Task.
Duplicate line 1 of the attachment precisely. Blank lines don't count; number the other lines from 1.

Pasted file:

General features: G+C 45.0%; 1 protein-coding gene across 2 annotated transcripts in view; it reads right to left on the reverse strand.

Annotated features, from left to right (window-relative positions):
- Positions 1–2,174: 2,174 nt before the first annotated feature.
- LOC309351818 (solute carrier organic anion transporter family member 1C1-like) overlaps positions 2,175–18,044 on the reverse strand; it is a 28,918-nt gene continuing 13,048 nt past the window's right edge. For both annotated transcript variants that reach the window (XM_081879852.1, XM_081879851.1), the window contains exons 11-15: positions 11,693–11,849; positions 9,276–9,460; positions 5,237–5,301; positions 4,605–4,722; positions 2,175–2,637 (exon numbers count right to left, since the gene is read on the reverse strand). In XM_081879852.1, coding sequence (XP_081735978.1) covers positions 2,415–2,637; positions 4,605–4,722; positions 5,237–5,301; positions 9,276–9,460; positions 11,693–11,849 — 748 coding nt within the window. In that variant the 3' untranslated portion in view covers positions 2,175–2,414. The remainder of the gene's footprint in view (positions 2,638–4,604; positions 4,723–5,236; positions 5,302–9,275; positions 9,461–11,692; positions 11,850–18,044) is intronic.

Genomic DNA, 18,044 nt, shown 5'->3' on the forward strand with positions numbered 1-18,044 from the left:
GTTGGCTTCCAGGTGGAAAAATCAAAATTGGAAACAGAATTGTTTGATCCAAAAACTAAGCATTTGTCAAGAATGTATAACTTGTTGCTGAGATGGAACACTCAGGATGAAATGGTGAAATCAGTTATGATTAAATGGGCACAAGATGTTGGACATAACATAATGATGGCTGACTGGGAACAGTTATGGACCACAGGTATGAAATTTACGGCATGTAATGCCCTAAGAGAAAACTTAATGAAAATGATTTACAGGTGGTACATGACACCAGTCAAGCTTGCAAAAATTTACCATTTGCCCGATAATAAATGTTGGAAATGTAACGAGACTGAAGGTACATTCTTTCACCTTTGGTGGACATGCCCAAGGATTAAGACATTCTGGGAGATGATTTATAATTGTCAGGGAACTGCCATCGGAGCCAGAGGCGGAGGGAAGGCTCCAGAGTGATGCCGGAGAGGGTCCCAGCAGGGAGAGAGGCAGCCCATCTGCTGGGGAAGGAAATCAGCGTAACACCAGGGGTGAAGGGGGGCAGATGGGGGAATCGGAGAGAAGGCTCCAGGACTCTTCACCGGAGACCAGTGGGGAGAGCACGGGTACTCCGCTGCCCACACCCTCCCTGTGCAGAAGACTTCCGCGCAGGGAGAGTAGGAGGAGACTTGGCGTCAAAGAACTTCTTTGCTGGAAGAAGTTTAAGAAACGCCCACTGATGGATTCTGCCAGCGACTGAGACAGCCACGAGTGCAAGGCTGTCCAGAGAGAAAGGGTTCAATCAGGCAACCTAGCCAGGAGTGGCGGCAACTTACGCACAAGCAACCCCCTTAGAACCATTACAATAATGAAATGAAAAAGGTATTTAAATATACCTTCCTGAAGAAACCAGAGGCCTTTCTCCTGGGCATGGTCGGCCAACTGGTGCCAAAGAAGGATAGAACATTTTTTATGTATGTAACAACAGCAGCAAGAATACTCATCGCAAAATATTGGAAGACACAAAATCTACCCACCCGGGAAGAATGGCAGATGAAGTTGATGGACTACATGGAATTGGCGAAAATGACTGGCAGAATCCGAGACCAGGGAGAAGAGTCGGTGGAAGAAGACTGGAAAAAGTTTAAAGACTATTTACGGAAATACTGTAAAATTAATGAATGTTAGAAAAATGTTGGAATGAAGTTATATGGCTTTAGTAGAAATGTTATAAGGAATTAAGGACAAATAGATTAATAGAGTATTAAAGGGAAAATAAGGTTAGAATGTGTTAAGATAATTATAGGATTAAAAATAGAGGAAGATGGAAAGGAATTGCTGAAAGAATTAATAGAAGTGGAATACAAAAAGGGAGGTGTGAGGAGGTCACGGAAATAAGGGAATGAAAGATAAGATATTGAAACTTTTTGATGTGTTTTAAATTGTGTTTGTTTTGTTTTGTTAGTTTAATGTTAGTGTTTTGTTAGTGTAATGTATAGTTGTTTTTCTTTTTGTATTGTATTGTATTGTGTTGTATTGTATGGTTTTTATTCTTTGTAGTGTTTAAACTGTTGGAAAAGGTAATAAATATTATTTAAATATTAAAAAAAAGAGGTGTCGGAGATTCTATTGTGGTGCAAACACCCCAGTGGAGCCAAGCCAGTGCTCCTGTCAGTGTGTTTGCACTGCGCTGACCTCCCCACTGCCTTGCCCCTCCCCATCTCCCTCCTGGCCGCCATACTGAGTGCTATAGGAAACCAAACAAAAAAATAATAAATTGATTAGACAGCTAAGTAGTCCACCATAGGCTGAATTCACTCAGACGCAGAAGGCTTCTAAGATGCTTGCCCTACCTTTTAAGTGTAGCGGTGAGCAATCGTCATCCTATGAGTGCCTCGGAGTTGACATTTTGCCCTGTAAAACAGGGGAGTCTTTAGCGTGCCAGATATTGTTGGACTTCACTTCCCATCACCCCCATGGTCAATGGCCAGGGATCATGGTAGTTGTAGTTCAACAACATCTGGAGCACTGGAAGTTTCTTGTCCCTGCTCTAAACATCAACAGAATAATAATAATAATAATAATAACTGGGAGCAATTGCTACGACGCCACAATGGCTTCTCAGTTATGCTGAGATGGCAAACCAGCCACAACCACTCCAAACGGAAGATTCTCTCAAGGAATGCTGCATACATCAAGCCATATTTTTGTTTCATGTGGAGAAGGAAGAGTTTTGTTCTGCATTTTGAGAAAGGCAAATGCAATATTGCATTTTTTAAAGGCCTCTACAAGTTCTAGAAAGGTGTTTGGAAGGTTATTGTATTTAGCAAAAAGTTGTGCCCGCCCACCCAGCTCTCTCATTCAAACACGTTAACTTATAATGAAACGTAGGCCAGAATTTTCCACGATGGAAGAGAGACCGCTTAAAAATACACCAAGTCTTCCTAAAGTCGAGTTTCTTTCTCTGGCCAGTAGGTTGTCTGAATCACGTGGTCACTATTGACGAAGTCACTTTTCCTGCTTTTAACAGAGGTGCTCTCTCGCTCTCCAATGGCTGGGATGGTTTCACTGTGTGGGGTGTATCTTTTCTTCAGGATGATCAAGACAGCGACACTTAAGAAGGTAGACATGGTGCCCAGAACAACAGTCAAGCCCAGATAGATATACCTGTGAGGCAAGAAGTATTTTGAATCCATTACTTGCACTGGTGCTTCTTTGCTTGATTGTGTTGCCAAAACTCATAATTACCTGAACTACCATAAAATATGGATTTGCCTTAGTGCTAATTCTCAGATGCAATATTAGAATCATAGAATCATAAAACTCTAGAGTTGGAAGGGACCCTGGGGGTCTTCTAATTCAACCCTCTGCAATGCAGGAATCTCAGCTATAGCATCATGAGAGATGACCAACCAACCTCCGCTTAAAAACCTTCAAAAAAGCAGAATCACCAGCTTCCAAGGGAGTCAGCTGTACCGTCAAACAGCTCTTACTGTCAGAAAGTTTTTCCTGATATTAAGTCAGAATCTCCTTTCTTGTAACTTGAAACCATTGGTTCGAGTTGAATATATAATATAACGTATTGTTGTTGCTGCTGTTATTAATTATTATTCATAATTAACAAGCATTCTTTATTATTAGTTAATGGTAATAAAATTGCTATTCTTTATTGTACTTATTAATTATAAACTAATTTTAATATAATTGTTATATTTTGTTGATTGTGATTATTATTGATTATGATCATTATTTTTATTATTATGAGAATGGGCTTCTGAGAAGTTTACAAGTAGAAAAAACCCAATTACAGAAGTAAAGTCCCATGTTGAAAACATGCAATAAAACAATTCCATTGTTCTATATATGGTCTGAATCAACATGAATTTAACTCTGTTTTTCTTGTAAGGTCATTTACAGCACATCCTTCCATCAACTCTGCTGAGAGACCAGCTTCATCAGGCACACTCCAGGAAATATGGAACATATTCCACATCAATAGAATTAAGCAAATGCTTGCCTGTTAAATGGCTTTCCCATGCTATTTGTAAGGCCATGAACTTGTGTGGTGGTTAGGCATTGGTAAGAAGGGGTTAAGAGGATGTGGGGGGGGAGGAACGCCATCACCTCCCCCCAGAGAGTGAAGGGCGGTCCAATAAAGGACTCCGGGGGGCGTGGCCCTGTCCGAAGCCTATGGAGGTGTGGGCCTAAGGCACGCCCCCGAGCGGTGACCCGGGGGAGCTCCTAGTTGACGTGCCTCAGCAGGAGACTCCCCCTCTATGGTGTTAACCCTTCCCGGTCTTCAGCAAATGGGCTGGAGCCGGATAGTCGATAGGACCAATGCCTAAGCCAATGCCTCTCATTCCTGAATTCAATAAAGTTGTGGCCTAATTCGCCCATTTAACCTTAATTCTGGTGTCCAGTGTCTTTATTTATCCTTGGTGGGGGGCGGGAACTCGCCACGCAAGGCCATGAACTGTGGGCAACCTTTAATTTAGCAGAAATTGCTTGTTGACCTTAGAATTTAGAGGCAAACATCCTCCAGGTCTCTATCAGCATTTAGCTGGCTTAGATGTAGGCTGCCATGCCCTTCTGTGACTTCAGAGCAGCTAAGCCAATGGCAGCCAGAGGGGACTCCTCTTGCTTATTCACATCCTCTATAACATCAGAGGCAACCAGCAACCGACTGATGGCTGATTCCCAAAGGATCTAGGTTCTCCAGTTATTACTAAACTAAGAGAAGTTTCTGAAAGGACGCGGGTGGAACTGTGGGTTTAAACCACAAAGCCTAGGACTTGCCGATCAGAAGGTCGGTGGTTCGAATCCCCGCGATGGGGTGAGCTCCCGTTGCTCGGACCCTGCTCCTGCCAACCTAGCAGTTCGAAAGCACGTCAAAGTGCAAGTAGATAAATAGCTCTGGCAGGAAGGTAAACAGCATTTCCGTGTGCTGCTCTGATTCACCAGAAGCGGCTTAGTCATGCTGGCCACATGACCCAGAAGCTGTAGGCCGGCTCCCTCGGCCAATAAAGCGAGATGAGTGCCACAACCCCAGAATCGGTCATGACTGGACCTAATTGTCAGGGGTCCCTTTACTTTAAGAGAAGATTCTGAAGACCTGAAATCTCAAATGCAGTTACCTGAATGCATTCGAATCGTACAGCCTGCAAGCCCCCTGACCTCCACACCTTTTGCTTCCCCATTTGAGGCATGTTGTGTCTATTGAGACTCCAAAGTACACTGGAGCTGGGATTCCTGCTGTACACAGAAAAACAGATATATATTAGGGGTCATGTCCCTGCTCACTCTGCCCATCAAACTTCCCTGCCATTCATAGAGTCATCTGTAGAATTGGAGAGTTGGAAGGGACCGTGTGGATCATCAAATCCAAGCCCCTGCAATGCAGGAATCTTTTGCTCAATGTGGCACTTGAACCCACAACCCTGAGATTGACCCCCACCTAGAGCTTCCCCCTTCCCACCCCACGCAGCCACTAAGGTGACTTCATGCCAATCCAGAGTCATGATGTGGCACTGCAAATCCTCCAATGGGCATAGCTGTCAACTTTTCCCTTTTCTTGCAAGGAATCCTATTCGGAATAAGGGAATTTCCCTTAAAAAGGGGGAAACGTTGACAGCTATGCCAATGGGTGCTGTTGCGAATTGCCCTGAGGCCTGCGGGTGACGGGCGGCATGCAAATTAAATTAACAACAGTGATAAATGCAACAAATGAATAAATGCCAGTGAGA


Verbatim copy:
General features: G+C 45.0%; 1 protein-coding gene across 2 annotated transcripts in view; it reads right to left on the reverse strand.